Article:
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The Containers are Stacked Against Us by Evan Gilman

In the July edition of the Royal News, I wrote briefly on the topic of shipping delays and some of the root causes. If you have ever experienced a shipping delay, however, you know just how widespread the effects of even a small delay can be.

I recently attended the Truckers’ Work Group meeting at the Port of Oakland, after being invited by one of our trucking partners, Henry Osaki of Mutual Express. The Truckers’ Work Group was founded in 2007 to aid communication at the Port of Oakland, and to inform all the involved parties about the current state of affairs at port. Wharfingers, Coast Guard, Customs officials, drayage truckers, Caltrans, and even the Oakland Police Department are in frequent attendance in order to provide information and get updates. In this way, communication between Port of Oakland officials and those responsible for the transportation of goods has been improved.

As people streamed in, bedecked in suits and safety vests alike, Ralph Reynoso, a Port Wharfinger at the Port of Oakland, called the meeting to order. One of the highlights of the meeting was the news that 400 dockworkers are being added to the work pool at the Port of Oakland. This is important news for truckers; there is currently a labor shortage at the Port, and many truckers are having trouble getting loads to and from the Port as a consequence. There are currently new hires undergoing training necessary for work on the docks; the last batch of new hires will start work in September. With any luck, the cargo delays should come to an end by August.

This is the optimistic view. The components of an operation as complex as a port are many and sundry.

My host Mr. Osaki detailed some of the issues facing truckers as we made our way to the Port of Oakland from Royal’s Emeryville office. He has spent many years in the business, and as a flock of handshakes greeted him at our destination, I saw the sort of respect he garners at the Port.

One large issue, for both the Port and truckers, is empty containers. The root cause of this issue is an imbalance of trade from China; more containers are received from China than are sent to China. Another factor is that larger ships are using the slow-steaming method (essentially conserving fuel by traveling more slowly, as noted in the previous months’ article), which ties up a greater proportion of containers in transit, creating the need for the manufacture of yet more containers. This is compounded by the fact that the manufacture of containers in China is relatively cheap, so there is not as much incentive to reposition containers back to exporting markets like China. The result is an accumulation of containers in places like the Port of Oakland.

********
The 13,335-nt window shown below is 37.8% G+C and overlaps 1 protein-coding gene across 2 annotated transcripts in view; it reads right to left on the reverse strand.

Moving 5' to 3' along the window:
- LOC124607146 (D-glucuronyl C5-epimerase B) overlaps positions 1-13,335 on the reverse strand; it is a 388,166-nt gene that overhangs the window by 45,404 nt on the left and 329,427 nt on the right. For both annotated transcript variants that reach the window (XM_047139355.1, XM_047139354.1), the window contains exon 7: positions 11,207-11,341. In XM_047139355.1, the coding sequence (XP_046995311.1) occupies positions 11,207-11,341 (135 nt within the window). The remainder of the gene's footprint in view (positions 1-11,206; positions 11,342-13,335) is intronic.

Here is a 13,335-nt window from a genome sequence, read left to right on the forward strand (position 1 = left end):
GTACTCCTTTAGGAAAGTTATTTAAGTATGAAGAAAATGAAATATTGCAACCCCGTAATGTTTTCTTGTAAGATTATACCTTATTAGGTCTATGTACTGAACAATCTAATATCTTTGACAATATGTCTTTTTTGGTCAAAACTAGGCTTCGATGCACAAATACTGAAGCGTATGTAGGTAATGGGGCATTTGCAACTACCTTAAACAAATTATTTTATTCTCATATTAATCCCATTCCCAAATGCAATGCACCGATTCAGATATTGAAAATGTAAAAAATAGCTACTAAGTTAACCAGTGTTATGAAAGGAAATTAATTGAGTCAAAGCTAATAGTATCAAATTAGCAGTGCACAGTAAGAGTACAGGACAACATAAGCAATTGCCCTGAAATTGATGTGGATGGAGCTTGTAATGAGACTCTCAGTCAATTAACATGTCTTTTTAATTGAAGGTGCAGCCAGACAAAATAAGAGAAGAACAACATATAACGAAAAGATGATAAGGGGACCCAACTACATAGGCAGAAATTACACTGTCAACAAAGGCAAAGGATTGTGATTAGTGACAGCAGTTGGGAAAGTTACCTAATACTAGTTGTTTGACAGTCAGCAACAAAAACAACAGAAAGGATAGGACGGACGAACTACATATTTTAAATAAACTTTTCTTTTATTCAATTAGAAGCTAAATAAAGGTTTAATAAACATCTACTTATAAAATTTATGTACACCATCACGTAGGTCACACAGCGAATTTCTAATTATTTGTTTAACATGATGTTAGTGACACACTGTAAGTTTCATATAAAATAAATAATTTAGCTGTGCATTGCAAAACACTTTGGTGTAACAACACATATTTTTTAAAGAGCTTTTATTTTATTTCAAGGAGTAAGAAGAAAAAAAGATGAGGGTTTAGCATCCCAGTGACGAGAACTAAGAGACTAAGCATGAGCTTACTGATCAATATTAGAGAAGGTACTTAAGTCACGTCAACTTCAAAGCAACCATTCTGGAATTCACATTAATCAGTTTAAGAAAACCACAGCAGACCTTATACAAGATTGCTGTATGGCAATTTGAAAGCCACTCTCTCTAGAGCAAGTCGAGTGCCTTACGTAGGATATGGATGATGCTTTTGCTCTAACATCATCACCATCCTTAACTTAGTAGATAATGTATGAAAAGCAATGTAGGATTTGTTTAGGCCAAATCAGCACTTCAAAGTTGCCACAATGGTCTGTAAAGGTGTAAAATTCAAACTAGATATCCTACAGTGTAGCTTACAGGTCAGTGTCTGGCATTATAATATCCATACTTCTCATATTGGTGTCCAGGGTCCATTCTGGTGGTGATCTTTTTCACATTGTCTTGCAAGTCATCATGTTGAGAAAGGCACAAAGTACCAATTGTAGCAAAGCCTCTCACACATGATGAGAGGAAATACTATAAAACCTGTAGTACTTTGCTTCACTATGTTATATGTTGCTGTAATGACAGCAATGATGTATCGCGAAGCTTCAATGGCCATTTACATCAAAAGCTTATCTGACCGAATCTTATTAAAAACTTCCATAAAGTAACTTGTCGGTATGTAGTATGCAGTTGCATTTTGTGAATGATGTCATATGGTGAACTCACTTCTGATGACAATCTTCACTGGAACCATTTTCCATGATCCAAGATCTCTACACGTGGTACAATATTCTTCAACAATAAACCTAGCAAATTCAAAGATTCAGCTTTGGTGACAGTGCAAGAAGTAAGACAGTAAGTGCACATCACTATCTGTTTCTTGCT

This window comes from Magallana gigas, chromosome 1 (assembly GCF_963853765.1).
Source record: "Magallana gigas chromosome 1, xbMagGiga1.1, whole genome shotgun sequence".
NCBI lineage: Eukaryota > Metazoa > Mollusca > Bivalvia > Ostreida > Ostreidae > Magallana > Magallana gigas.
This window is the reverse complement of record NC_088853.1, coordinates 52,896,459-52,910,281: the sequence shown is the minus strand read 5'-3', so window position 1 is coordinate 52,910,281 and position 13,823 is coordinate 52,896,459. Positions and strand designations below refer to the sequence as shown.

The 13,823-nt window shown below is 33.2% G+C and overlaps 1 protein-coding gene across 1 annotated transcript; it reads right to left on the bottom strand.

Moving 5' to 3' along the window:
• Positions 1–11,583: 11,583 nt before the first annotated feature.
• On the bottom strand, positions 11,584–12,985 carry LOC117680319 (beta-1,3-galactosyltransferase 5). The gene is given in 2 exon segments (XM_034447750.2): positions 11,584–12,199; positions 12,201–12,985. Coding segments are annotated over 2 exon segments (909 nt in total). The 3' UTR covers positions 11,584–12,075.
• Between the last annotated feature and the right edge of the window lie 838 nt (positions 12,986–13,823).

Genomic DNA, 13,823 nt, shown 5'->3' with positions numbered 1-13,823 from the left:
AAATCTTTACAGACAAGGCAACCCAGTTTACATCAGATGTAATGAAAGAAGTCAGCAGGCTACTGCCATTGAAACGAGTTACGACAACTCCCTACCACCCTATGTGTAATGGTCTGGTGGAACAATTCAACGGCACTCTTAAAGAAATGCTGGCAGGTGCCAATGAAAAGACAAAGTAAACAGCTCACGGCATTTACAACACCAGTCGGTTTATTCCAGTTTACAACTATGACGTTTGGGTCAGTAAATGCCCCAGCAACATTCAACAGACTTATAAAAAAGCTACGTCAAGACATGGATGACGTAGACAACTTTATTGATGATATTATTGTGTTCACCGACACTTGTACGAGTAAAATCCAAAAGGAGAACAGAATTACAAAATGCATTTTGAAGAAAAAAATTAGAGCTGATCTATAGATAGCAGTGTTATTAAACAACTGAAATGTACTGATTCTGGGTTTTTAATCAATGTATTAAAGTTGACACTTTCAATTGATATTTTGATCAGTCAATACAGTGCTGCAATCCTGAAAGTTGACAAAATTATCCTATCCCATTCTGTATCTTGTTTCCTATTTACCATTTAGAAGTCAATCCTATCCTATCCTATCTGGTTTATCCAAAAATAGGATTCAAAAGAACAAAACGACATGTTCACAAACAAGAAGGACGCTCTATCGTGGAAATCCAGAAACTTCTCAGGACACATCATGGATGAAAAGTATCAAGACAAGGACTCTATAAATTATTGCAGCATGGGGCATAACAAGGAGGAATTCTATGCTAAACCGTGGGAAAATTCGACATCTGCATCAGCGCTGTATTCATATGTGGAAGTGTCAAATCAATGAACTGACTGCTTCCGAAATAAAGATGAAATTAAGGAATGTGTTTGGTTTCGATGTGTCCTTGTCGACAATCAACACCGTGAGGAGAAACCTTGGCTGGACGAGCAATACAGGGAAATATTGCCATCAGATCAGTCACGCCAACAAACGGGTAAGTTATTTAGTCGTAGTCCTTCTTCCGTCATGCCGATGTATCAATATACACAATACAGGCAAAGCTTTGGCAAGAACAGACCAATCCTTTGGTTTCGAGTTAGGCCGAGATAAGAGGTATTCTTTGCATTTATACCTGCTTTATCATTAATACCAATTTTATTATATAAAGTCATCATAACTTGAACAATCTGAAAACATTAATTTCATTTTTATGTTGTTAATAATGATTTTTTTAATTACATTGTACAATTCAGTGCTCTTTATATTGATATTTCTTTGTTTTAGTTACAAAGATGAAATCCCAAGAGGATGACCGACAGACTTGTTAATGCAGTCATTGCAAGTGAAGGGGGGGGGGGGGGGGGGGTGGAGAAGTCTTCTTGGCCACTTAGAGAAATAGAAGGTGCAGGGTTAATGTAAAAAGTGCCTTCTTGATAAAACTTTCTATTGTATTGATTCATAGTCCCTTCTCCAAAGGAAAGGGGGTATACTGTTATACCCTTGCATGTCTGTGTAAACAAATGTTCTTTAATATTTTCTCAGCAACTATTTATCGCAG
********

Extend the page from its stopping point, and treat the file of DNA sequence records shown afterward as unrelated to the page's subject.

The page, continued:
At the Truckers Work Group meeting, the Port addressed the need to reposition empty containers, and Osaki reiterated the urgency when we visited his warehouse. Empty containers are beginning to overflow the port, and are making their way onto the streets of West Oakland, since there aren’t enough places to store these gigantic steel boxes. Truckers are allowed to bring in one empty container per day, as long as they are taking a container out as well. One solution the Port of Oakland is working on is an empty container bay in the Central Valley to create ease of access for those exporting agricultural products to overseas markets. This would also redirect some of the empty containers away from the port and create more space.

Another issue is insufficient numbers of chassis (the platforms that containers are loaded onto) that trucks need to pull their loads. Technically, most of these chassis are owned by the terminals, and are loaned out to trucking companies with the understanding that they will come back. Again, many of these chassis still have empty containers attached, with truckers hoping that they will be able to return the empty container as soon as possible. Currently, all the terminals at the Port of Oakland are experiencing an acute shortage of functional chassis. Though you can see many chassis stacked in the yards, the majority are labeled reserved or in need of repairs. Adding to the problem is the fact that the published amount of chassis at each terminal doesn’t represent the actual number of available chassis; only how many the particular terminal owns. The remainder are in transit, which can be confounding to truckers depending on there being a chassis available when they arrive to take a container.

Truly, these issues are only the tip of the iceberg. From the size of the ships bringing in the containers to the size of the trucking fleets, the scale of operations at a medium-sized port like the Port of Oakland is titanic. Addressing all the particulars may take more time and space than we have here, and to speak to the trucking side, there are yet more issues.

Trucks need to be dispatched as soon as possible to avoid keeping customers and drivers waiting. Drivers need more deliveries to pay their bills, and customers need their products as soon as possible, so it becomes the work of the dispatcher to make sure deliveries go smoothly.

Osaki explains, “Dispatching is an art, as one must remember and have a keen sense of how things flow. There is no book or class one can take to learn dispatching.” He adds, “There is no such thing in trucking as a perfect day. A perfect day is one where we made it to the next day. The only easy day was yesterday.”
In my next article, I will explore how truckers help us get coffee to our warehouse, and how our coffee gets to you.

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